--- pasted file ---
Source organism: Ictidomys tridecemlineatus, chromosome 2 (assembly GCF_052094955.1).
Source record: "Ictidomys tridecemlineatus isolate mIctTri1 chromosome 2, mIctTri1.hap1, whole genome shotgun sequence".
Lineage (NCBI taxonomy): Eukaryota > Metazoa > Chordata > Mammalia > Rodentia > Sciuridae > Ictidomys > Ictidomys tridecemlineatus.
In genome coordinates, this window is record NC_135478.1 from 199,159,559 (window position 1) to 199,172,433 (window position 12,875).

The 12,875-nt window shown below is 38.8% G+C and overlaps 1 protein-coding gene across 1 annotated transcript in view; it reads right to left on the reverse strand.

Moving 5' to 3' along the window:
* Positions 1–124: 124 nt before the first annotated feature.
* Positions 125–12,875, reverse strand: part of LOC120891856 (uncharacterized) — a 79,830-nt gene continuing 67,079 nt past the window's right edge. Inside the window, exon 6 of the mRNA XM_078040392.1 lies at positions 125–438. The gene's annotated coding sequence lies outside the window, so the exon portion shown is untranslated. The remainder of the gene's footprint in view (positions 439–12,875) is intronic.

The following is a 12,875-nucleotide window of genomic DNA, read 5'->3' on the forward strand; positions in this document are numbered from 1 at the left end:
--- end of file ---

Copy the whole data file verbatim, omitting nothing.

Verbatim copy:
Source organism: Ictidomys tridecemlineatus, chromosome 2 (assembly GCF_052094955.1).
Source record: "Ictidomys tridecemlineatus isolate mIctTri1 chromosome 2, mIctTri1.hap1, whole genome shotgun sequence".
Lineage (NCBI taxonomy): Eukaryota > Metazoa > Chordata > Mammalia > Rodentia > Sciuridae > Ictidomys > Ictidomys tridecemlineatus.
In genome coordinates, this window is record NC_135478.1 from 199,159,559 (window position 1) to 199,172,433 (window position 12,875).

The 12,875-nt window shown below is 38.8% G+C and overlaps 1 protein-coding gene across 1 annotated transcript in view; it reads right to left on the reverse strand.

Moving 5' to 3' along the window:
* Positions 1–124: 124 nt before the first annotated feature.
* Positions 125–12,875, reverse strand: part of LOC120891856 (uncharacterized) — a 79,830-nt gene continuing 67,079 nt past the window's right edge. Inside the window, exon 6 of the mRNA XM_078040392.1 lies at positions 125–438. The gene's annotated coding sequence lies outside the window, so the exon portion shown is untranslated. The remainder of the gene's footprint in view (positions 439–12,875) is intronic.

The following is a 12,875-nucleotide window of genomic DNA, read 5'->3' on the forward strand; positions in this document are numbered from 1 at the left end: